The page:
Seattle native Macklemore (Ben Haggerty) released his first album, “The Language of My World,” way back in 2005. Despite garnering positive reviews, Macklemore fell into a creative slump afterward due to substance-abuse problems and didn’t release anything new until 2009.
In 2010, he began collaborating with producer Ryan Lewis, releasing “The VS. EP” which included the popular song “Otherside,” which chronicled his struggle with drugs. Since that EP, Macklemore & Ryan Lewis have haphazardly released highly praised singles and gone on two sold-out national tours while still remaining unsigned.
That brings us to their new LP, “The Heist.”
The bar for this album was set extraordinarily high — especially considering they’ve released only 14 songs together — as people wondered if their first full-length LP could live up to the hype.
The duo has not only met the expectations, but also exceeded them quite a bit.
The album is solid all the way through, leading to 64 minutes of unadulterated enjoyment. I didn’t want to skip a single track.
The only bone I have to pick with the album is that of the 15 songs, only nine of them are fresh tracks — the other six were previously released as singles over the past two years. But that is not much of a complaint, as each of the older songs is phenomenal in its own right, from the pro-equality “Same Love feat. Mary Lambert” to the explosive “Can’t Hold Us feat. Ray Dalton.”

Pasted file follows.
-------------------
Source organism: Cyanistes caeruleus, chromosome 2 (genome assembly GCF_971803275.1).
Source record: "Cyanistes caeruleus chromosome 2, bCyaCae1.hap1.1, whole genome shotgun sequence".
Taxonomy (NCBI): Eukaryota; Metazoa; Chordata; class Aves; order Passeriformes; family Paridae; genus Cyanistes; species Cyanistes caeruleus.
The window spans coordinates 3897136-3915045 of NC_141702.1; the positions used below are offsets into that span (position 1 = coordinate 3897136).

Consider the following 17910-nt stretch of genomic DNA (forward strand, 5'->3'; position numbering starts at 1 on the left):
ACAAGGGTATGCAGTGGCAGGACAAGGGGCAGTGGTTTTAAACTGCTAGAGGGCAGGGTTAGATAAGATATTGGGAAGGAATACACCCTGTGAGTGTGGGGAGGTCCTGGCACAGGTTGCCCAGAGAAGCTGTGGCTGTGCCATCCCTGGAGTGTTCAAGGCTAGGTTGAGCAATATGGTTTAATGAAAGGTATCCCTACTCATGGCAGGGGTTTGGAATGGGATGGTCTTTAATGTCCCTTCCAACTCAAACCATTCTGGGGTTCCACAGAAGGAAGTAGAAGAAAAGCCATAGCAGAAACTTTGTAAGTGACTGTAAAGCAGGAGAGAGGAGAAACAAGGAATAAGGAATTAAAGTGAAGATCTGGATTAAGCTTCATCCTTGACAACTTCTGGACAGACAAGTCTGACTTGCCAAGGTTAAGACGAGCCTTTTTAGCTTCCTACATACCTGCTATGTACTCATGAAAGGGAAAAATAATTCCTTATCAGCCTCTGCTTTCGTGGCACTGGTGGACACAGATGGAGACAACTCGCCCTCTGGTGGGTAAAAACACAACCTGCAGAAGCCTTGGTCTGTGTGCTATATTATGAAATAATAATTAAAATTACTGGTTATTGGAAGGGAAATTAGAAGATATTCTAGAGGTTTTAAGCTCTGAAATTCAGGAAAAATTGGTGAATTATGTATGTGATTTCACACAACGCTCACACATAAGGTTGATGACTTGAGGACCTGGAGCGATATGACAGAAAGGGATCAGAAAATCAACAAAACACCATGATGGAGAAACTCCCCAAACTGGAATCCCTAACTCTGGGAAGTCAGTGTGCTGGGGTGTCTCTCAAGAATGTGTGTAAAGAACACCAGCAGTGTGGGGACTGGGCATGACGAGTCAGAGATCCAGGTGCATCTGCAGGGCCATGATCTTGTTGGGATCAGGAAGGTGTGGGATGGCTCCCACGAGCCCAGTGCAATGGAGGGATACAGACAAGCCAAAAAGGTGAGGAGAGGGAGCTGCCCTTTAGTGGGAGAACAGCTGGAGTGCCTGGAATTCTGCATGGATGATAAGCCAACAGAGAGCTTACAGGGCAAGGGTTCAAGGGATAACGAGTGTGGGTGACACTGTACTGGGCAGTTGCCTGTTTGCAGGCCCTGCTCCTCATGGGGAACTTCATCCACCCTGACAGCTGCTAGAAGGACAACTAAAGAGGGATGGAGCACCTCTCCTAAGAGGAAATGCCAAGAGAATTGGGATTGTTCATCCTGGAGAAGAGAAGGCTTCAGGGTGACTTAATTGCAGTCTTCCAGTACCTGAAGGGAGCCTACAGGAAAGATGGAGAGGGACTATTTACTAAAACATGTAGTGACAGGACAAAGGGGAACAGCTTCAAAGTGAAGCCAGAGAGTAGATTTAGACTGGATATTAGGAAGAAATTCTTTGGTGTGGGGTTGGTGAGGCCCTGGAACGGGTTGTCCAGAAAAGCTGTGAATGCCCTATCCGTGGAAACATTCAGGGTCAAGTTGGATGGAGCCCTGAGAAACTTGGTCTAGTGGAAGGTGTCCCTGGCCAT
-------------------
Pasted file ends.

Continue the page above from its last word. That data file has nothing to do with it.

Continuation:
And as good as the songs they’ve previously released are, all of the new material is at least as good as — if not better than — anything from their past.
There are multiple songs on it that could easily become someone’s personal favorite. Many will likely flock to the extremely catchy “Thin Line feat. Buffalo Madonna,” driven by an organ and bouncy beat. For those looking for something a bit heavier, there’s the blistering “Jimmy Iovine feat. Ab-Soul” that documents Haggerty’s struggle to make a living with his craft while not selling out. Not digging something that serious? Try “Gold feat. Eighty4 Fly.” Starting out with a Ratatat-esque intro, I can already hear this slick, light-hearted piece of music playing at every party I attend for the next six months.
However, the strongest cut is “Starting Over feat. Ben Bridwell of Band of Horses.” A continuation of sorts to “Otherside,” this song is personal and earnest. During its four minutes, Haggerty relays the story of a drug relapse he had, keeping you gripped the entire time: “Will they think that everything I’ve written has all been fake? / Or will I just take my slip to the grave … I barely got 48 hours, treated like I’m some wise monk.”
It’s a breathtakingly human song that showcases his rare storytelling talent. Haggerty allows the listener to feel him struggle with his own demons while trying to set an example for those who look up to him.
Macklemore’s rapping is spot on, but what separates this work from “Language of My World” are Lewis’ ever-inventive beats and musical selection. The solemn beat of “Neon Cathedral feat. Allen Stone” is overlaid by a forlorn guitar and finally accompanied by violins in a song that crosses the threshold from moving to devastating because of the music backing Haggerty’s rhymes. Lewis’ expert mixing of conventional instruments and hip-hop rhythms makes “The Heist” musically sleek and fluid in a way only a few albums achieve.
Macklemore and Ryan Lewis are both impressive artists in their own right, but as a duo they’ve created something truly special in their debut LP.
The Verdict: With phenomenal rapping layered over genius beats, “The Heist” is a strong contender for album of the year. Don’t miss it.
Reach reporter Nathan Taft at email@example.com. Twitter: @nathantaft
Please read our Comment policy.